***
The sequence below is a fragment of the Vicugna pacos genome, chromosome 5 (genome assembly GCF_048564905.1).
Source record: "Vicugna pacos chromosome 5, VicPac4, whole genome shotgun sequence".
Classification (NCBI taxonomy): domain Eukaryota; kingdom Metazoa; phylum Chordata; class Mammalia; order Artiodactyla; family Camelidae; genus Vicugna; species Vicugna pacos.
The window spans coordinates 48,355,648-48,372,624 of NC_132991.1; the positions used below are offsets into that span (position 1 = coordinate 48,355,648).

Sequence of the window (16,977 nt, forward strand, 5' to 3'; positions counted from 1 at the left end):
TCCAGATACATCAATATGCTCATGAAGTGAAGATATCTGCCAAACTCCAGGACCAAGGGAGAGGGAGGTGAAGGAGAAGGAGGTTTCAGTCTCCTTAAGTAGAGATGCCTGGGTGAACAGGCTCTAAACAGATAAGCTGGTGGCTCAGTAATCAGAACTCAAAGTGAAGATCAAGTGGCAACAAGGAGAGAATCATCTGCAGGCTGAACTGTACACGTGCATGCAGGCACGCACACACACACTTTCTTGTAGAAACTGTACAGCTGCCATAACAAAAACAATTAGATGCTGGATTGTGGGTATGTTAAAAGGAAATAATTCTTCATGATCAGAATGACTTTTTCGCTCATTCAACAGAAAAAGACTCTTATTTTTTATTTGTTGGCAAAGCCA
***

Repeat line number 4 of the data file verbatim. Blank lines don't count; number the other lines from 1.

The window spans coordinates 48,355,648-48,372,624 of NC_132991.1; the positions used below are offsets into that span (position 1 = coordinate 48,355,648).